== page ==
Bargain Hunting May Contribute To Initial Rebound On Wall Street

The major U.S. index futures are currently pointing to a higher open on Friday, with stocks likely to regain ground following the sell-off seen in the previous session.

Bargain hunting may contribute to initial strength on Wall Street, with traders likely to pick up stocks at reduced levels after the steep drop seen in yesterday's session.

China's pledge to act decisively in ramping up support for the ailing economy may also contribute to an early rebound.

Buying interest may be somewhat subdued, however, as concerns about the economic outlook amid aggressive monetary policy tightening by global central banks continues to weigh on the markets.

Stocks moved sharply lower over the course of the trading session on Thursday, more than offsetting the rally seen during trading on Wednesday. With the sharp pullback on the day, the major averages tumbled to their lowest closing levels in well over a year.

The major averages climbed off their worst levels going into the close but still posted steep losses on the day. The Dow plunged 741.46 points or 2.4 percent to 29,927.07, The Nasdaq plummeted 453.06 points or 4.1 percent to 10,646.10 and the S&P 500 dove 123.22 points or 3.3 percent to 3,666.77.

The sell-off on Wall Street reflected concerns aggressive monetary policy action by central banks around the world may trigger a global recession.

Following the Federal Reserve's widely expected 75 basis point interest rate hike on Wednesday, the Swiss National Bank unexpectedly raised interest rates for the first time since 2007.

The Bank of England also announced another 25 basis point rate hike. The BoE's Monetary Policy Committee voted 6-3 to raise the bank rate to 1.25 percent, the highest rate since early 2009.

Taiwan's central bank also increased its benchmark rate by 0.125 percentage points, raising rates for the second time in a row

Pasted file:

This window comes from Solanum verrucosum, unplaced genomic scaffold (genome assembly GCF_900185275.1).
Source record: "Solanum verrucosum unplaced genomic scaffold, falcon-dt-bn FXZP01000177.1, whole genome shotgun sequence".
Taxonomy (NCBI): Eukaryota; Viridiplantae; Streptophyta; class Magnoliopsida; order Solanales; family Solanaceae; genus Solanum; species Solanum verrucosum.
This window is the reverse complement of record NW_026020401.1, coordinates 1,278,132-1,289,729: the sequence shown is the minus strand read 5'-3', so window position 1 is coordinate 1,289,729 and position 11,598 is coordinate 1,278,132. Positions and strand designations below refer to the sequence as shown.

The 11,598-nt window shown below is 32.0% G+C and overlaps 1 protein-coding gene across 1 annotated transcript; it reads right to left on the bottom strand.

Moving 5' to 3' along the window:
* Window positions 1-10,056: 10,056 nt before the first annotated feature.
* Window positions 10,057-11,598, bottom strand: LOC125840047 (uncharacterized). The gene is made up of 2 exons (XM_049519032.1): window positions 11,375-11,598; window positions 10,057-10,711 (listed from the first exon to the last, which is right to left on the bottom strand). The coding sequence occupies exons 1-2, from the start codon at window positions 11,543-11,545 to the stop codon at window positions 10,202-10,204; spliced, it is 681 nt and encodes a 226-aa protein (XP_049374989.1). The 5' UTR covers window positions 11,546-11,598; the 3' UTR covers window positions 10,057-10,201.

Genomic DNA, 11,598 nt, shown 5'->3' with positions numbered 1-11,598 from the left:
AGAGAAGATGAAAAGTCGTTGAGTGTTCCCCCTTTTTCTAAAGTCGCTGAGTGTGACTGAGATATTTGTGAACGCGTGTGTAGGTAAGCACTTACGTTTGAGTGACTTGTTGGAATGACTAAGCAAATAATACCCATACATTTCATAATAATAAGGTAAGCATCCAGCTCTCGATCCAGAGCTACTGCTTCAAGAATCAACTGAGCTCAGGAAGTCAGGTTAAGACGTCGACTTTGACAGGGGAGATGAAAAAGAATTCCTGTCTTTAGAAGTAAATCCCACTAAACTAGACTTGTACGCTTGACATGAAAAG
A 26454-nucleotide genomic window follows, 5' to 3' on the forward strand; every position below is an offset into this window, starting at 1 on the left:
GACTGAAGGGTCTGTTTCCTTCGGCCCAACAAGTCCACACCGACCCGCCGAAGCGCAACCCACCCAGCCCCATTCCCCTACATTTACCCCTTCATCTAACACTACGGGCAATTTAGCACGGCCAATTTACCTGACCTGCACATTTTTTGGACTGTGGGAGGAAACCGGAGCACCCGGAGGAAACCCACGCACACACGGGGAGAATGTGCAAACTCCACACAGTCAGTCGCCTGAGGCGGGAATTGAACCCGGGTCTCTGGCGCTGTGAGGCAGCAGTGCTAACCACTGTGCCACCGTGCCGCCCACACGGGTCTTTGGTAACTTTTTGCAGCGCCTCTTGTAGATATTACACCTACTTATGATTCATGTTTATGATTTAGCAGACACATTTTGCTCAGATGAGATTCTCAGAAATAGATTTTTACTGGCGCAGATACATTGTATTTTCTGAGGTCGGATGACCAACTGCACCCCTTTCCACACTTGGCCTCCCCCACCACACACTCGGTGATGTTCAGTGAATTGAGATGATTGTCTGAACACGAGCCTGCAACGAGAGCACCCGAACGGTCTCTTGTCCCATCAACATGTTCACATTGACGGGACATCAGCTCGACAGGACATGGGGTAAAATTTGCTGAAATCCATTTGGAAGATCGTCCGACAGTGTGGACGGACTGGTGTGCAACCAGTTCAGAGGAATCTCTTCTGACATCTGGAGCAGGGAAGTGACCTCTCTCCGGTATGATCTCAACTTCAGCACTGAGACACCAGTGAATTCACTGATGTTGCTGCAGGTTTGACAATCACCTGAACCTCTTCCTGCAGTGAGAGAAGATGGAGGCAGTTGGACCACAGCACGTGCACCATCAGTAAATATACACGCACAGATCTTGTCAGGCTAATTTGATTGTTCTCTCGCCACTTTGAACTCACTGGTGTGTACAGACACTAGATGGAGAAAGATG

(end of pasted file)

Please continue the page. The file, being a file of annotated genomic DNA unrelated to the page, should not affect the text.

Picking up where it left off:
In U.S. economic news, the Labor Department released a report showing a modest decrease in first-time claims for U.S. unemployment benefits in the week ended June 11th.

The report showed initial jobless claims edged down to 229,000, a decrease of 3,000 from the previous week's revised level of 232,000.

Economists had expected jobless claims to dip to 220,000 from the 229,000 originally reported for the previous week.

Meanwhile, a separate released by the Commerce Department showed new residential construction in the U.S. plunged by much more than expected in the month of May.

The Commerce Department said housing starts tumbled by 14.4 percent to an annual rate of 1.549 million in May after jumping by 5.5 percent to a revised rate of 1.810 million in April.

Economists had expected housing starts to decrease by 1.3 percent to an annual rate of 1.701 million from the 1.724 million originally reported for the previous month.

The report also showed building permits slumped by 7.0 percent to an annual rate of 1.695 million in May after falling by 3.0 percent to a revised rate of 1.823 million in April.

Building permits, an indicator of future housing demand, were expected to decline by 1.9 percent to an annual rate of 1.785 million from the 1.819 million originally reported for the previous month.

The Federal Reserve Bank of Philadelphia also released a report showing a modest contraction in regional manufacturing activity in the month of June.

Airline stocks turned in some of the market's worst performances on the day, resulting in a 7.8 percent nosedive by the NYSE Arca Airline Index. The index tumbled to its lowest closing level in almost two years.

The disappointing housing starts data also contributed to considerable weakness among housing stocks, with the Philadelphia Housing Sector Index plunging by 6.3 percent to nearly two-year closing low.

Semiconductor stocks also showed a substantial move to the downside, dragging the Philadelphia Semiconductor Index down by 6.2 percent to its lowest closing level in well over a year.

Energy stocks also saw significant weakness despite an increase by the price of crude oil, moving sharply lower along with networking, computer hardware and steel stocks.

Meanwhile, gold stocks were among the few groups to buck the downtrend, with the NYSE Arca Gold Bugs Index climbing by 1.7 percent amid a jump by the price of the precious metal.

Commodity, Currency Markets

Crude oil futures are falling $0.52 to $117.07 a barrel after surging $2.28 to $117.59 a barrel on Thursday. Meanwhile, after jumping $30.30 to $1,849.90 an ounce in the previous session, gold futures are inching up $2.70 to $1,852.60 an ounce.

On the currency front, the U.S. dollar is trading at 134.52 yen versus the 132.21 yen it fetched at the close of New York trading on Thursday. Against the euro, the dollar is valued at $1.0503 compared to yesterday's $1.0549.